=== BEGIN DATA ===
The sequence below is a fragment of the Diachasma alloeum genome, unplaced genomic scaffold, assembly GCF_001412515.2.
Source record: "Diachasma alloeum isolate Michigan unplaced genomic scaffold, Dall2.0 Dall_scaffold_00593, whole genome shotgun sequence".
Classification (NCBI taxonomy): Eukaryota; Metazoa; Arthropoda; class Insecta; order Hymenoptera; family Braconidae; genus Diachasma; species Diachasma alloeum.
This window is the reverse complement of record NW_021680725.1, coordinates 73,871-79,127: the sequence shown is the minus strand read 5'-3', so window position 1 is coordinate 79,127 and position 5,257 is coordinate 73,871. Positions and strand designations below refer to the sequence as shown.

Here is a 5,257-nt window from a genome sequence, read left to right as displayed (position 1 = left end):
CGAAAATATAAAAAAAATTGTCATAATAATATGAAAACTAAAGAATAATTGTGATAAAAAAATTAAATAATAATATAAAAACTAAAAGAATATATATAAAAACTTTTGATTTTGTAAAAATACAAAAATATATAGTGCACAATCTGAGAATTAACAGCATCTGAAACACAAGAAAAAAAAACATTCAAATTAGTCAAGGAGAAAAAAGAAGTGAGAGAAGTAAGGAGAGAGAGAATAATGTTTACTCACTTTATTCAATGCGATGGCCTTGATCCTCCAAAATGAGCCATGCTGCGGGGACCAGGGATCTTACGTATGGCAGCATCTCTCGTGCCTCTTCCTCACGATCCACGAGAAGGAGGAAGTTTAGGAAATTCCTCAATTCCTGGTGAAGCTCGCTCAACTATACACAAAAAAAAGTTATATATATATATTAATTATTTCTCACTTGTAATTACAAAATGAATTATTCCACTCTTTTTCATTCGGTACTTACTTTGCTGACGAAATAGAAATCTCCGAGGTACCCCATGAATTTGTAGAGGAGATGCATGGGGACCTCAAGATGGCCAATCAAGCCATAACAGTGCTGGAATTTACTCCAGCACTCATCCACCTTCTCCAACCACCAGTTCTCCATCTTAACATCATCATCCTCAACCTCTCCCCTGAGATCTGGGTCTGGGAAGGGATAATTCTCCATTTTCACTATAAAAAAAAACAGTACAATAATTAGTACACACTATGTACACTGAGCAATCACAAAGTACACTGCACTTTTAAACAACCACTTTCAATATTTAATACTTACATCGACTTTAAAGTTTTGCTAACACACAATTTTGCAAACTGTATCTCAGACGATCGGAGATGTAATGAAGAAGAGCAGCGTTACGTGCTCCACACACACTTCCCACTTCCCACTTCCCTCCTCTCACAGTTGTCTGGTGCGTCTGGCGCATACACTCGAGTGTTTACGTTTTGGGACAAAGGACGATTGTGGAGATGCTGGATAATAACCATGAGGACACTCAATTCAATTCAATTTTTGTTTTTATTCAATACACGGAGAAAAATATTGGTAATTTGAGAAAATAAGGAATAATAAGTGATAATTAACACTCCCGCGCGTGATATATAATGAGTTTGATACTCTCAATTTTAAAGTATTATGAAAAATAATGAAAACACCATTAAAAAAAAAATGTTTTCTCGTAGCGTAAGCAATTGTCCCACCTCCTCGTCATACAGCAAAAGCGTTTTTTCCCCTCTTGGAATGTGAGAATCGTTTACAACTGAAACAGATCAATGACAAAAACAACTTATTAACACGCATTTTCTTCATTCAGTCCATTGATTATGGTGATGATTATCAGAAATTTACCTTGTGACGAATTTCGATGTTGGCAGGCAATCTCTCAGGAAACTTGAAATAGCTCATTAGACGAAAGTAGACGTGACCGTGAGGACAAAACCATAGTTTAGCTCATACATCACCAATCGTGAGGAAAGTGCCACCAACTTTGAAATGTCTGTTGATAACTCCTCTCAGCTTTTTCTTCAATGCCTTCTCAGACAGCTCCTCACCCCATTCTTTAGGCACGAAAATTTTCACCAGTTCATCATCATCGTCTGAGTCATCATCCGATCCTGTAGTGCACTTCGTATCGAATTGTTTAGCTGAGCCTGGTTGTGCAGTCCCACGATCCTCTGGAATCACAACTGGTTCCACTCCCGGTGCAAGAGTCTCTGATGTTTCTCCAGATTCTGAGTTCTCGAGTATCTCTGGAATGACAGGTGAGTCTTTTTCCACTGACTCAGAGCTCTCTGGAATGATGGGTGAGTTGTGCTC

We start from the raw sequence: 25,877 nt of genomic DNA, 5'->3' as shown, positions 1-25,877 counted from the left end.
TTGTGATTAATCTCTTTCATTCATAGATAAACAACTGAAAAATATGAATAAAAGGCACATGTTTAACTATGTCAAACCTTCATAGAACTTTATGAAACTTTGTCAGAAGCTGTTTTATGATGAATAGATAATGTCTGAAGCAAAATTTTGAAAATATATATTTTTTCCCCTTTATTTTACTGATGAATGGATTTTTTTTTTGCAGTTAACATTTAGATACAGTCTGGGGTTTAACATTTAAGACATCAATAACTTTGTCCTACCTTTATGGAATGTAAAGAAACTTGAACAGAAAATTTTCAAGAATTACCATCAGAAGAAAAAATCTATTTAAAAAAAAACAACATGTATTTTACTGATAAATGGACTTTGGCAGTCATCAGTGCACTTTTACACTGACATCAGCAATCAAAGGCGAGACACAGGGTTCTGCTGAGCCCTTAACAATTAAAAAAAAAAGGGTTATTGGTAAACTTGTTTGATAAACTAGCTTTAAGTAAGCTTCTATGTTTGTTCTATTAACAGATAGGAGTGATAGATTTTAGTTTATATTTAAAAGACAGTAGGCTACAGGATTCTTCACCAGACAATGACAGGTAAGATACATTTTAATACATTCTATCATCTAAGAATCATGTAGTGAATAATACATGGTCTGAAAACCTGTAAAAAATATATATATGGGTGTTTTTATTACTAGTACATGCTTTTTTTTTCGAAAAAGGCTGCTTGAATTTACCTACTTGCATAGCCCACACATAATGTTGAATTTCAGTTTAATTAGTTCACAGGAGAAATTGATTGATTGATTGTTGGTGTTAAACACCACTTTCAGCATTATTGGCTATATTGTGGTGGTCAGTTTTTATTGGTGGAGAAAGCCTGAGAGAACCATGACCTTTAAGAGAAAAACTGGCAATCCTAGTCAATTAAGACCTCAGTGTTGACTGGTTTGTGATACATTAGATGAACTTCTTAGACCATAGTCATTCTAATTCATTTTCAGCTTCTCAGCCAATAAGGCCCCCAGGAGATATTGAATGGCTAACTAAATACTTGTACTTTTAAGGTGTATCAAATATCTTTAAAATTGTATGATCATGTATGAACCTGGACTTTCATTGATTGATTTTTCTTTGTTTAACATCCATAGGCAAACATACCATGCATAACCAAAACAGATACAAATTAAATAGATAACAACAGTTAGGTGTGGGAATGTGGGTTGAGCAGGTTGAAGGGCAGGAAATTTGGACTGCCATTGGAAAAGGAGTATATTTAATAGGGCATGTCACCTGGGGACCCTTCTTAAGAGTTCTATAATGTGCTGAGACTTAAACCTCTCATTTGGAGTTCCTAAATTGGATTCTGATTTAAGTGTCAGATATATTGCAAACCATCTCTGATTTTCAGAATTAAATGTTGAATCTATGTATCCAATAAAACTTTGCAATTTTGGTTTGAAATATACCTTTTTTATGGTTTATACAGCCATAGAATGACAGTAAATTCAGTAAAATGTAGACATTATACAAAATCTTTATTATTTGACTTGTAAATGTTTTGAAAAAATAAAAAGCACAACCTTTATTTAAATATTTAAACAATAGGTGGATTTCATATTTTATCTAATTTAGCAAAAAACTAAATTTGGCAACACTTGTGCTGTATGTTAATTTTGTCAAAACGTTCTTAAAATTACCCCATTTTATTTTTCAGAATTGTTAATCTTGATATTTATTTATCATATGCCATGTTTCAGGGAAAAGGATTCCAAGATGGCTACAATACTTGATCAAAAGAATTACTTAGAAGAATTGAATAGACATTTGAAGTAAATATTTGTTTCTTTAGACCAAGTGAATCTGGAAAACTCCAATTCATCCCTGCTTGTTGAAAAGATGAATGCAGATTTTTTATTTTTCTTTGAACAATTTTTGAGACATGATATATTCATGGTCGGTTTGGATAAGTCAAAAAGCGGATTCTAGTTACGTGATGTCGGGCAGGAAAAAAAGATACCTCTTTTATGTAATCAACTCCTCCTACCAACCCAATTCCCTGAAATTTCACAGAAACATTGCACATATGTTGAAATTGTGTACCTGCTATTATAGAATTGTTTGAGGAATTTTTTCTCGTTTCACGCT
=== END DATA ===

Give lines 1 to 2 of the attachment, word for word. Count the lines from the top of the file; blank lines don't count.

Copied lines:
The sequence below is a fragment of the Diachasma alloeum genome, unplaced genomic scaffold, assembly GCF_001412515.2.
Source record: "Diachasma alloeum isolate Michigan unplaced genomic scaffold, Dall2.0 Dall_scaffold_00593, whole genome shotgun sequence".